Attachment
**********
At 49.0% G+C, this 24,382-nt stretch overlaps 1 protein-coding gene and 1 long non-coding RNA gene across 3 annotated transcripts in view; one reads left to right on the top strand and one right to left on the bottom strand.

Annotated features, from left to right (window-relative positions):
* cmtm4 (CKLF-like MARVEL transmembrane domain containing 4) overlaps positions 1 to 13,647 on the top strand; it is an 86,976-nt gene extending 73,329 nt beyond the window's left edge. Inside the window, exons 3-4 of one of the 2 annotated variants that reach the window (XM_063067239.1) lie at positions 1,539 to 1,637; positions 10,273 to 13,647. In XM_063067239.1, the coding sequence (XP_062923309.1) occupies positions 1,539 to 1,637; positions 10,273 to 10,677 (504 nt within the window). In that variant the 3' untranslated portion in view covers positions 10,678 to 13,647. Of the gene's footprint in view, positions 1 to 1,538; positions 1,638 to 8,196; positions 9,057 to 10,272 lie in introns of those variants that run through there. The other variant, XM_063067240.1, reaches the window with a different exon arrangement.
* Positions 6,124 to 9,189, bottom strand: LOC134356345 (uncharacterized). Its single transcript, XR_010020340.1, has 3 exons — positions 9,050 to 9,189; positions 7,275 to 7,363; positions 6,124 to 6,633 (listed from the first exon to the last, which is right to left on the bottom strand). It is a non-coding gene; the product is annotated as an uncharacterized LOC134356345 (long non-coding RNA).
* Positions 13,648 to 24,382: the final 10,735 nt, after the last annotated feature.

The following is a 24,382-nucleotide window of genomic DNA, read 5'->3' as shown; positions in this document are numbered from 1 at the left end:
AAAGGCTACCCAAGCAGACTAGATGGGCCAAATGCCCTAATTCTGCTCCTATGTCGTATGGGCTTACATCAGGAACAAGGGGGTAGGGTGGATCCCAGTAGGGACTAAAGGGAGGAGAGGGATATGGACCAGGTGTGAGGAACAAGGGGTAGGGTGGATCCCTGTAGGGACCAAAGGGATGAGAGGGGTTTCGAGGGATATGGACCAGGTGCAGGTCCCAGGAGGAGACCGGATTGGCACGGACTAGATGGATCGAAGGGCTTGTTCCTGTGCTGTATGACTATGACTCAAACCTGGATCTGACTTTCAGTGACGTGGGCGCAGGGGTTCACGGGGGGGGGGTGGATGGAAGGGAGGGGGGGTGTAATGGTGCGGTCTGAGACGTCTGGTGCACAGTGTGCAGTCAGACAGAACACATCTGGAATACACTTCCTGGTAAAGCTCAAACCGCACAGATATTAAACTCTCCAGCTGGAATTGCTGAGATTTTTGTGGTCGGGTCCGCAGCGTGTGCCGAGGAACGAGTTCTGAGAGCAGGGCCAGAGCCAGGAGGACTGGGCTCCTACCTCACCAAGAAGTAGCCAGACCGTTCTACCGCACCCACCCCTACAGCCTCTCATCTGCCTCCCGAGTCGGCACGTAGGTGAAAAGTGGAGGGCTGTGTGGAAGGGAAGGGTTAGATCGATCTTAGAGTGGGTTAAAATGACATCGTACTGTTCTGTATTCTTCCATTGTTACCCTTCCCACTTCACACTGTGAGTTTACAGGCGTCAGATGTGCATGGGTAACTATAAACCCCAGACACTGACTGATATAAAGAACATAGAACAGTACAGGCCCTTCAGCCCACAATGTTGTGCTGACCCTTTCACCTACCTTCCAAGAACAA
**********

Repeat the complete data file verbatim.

At 49.0% G+C, this 24,382-nt stretch overlaps 1 protein-coding gene and 1 long non-coding RNA gene across 3 annotated transcripts in view; one reads left to right on the top strand and one right to left on the bottom strand.

Annotated features, from left to right (window-relative positions):
* cmtm4 (CKLF-like MARVEL transmembrane domain containing 4) overlaps positions 1 to 13,647 on the top strand; it is an 86,976-nt gene extending 73,329 nt beyond the window's left edge. Inside the window, exons 3-4 of one of the 2 annotated variants that reach the window (XM_063067239.1) lie at positions 1,539 to 1,637; positions 10,273 to 13,647. In XM_063067239.1, the coding sequence (XP_062923309.1) occupies positions 1,539 to 1,637; positions 10,273 to 10,677 (504 nt within the window). In that variant the 3' untranslated portion in view covers positions 10,678 to 13,647. Of the gene's footprint in view, positions 1 to 1,538; positions 1,638 to 8,196; positions 9,057 to 10,272 lie in introns of those variants that run through there. The other variant, XM_063067240.1, reaches the window with a different exon arrangement.
* Positions 6,124 to 9,189, bottom strand: LOC134356345 (uncharacterized). Its single transcript, XR_010020340.1, has 3 exons — positions 9,050 to 9,189; positions 7,275 to 7,363; positions 6,124 to 6,633 (listed from the first exon to the last, which is right to left on the bottom strand). It is a non-coding gene; the product is annotated as an uncharacterized LOC134356345 (long non-coding RNA).
* Positions 13,648 to 24,382: the final 10,735 nt, after the last annotated feature.

The following is a 24,382-nucleotide window of genomic DNA, read 5'->3' as shown; positions in this document are numbered from 1 at the left end:
AAAGGCTACCCAAGCAGACTAGATGGGCCAAATGCCCTAATTCTGCTCCTATGTCGTATGGGCTTACATCAGGAACAAGGGGGTAGGGTGGATCCCAGTAGGGACTAAAGGGAGGAGAGGGATATGGACCAGGTGTGAGGAACAAGGGGTAGGGTGGATCCCTGTAGGGACCAAAGGGATGAGAGGGGTTTCGAGGGATATGGACCAGGTGCAGGTCCCAGGAGGAGACCGGATTGGCACGGACTAGATGGATCGAAGGGCTTGTTCCTGTGCTGTATGACTATGACTCAAACCTGGATCTGACTTTCAGTGACGTGGGCGCAGGGGTTCACGGGGGGGGGGTGGATGGAAGGGAGGGGGGGTGTAATGGTGCGGTCTGAGACGTCTGGTGCACAGTGTGCAGTCAGACAGAACACATCTGGAATACACTTCCTGGTAAAGCTCAAACCGCACAGATATTAAACTCTCCAGCTGGAATTGCTGAGATTTTTGTGGTCGGGTCCGCAGCGTGTGCCGAGGAACGAGTTCTGAGAGCAGGGCCAGAGCCAGGAGGACTGGGCTCCTACCTCACCAAGAAGTAGCCAGACCGTTCTACCGCACCCACCCCTACAGCCTCTCATCTGCCTCCCGAGTCGGCACGTAGGTGAAAAGTGGAGGGCTGTGTGGAAGGGAAGGGTTAGATCGATCTTAGAGTGGGTTAAAATGACATCGTACTGTTCTGTATTCTTCCATTGTTACCCTTCCCACTTCACACTGTGAGTTTACAGGCGTCAGATGTGCATGGGTAACTATAAACCCCAGACACTGACTGATATAAAGAACATAGAACAGTACAGGCCCTTCAGCCCACAATGTTGTGCTGACCCTTTCACCTACCTTCCAAGAACAA